Earth Day 2017

I’ve tried to maintain a neutral stand on the whole climate debate. Oh, I agree that the planet is warmer than it used to be. Having spent most of my life in this area, I’ve seen the changes with my own lying eyes. Winters were colder in the past, and this year our place was flooded five times. That hasn’t happened in the 60+ years our family has lived at this location.

Having said that, I am not as totally convinced that the scenario laid out by the experts is absolute. I’m no scientist by any stretch of the imagination, but I do see from what I’ve read that the climate can change on a dime if the conditions are right. The eruption of a major volcano could reverse any warming at any given moment. Same with an asteroid or comet, or nuclear war. When all is said and done, what is science besides an educated guess?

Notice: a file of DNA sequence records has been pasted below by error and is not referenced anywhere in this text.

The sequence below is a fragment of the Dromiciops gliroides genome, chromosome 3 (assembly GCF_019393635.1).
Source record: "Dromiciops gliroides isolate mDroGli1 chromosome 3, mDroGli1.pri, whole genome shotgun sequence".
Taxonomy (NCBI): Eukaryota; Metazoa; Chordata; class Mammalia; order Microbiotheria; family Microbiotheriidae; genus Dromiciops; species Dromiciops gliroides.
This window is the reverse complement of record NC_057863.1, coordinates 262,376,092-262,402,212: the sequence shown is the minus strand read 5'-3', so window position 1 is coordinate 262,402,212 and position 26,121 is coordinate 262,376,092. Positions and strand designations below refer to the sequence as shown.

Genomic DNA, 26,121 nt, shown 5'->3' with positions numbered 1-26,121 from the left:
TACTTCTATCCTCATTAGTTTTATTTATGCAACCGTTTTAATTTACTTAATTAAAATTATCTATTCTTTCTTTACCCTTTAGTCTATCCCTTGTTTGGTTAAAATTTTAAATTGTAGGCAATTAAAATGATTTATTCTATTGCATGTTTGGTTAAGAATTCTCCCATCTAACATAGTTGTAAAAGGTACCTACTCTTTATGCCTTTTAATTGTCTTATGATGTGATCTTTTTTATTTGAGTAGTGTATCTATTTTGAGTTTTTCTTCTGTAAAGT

Still, one of my favorite cartoons (not mine) asks, what if it’s all a hoax and we cleaned up the planet for nothing? Can anyone living in California deny that the efforts to clean up the air has had real and positive effects? I can still remember when you could drive by the Hollywood sign and be unable to see it through the haze of pollution. Likewise with Sacramento.

But even our best efforts are never enough. Environmentalists are continually suing someone over an endangered amoeba in an effort to return our rural areas to some pristine standard that may have never actually existed in nature. They have sometimes used CEQA as a club rather than a scalpel. Environmental regulation has created a shortage of affordable housing in this state.

The Yuba River is a good example of how things have gone sideways. For years, we worked to protect the river from dams, and to do our best to make it accessible to all. As a result, every swimming hole is packed once the temperature passes eighty degrees, and the garbage they leave behind every season could fill several dozen dump trucks. We have loved it to death.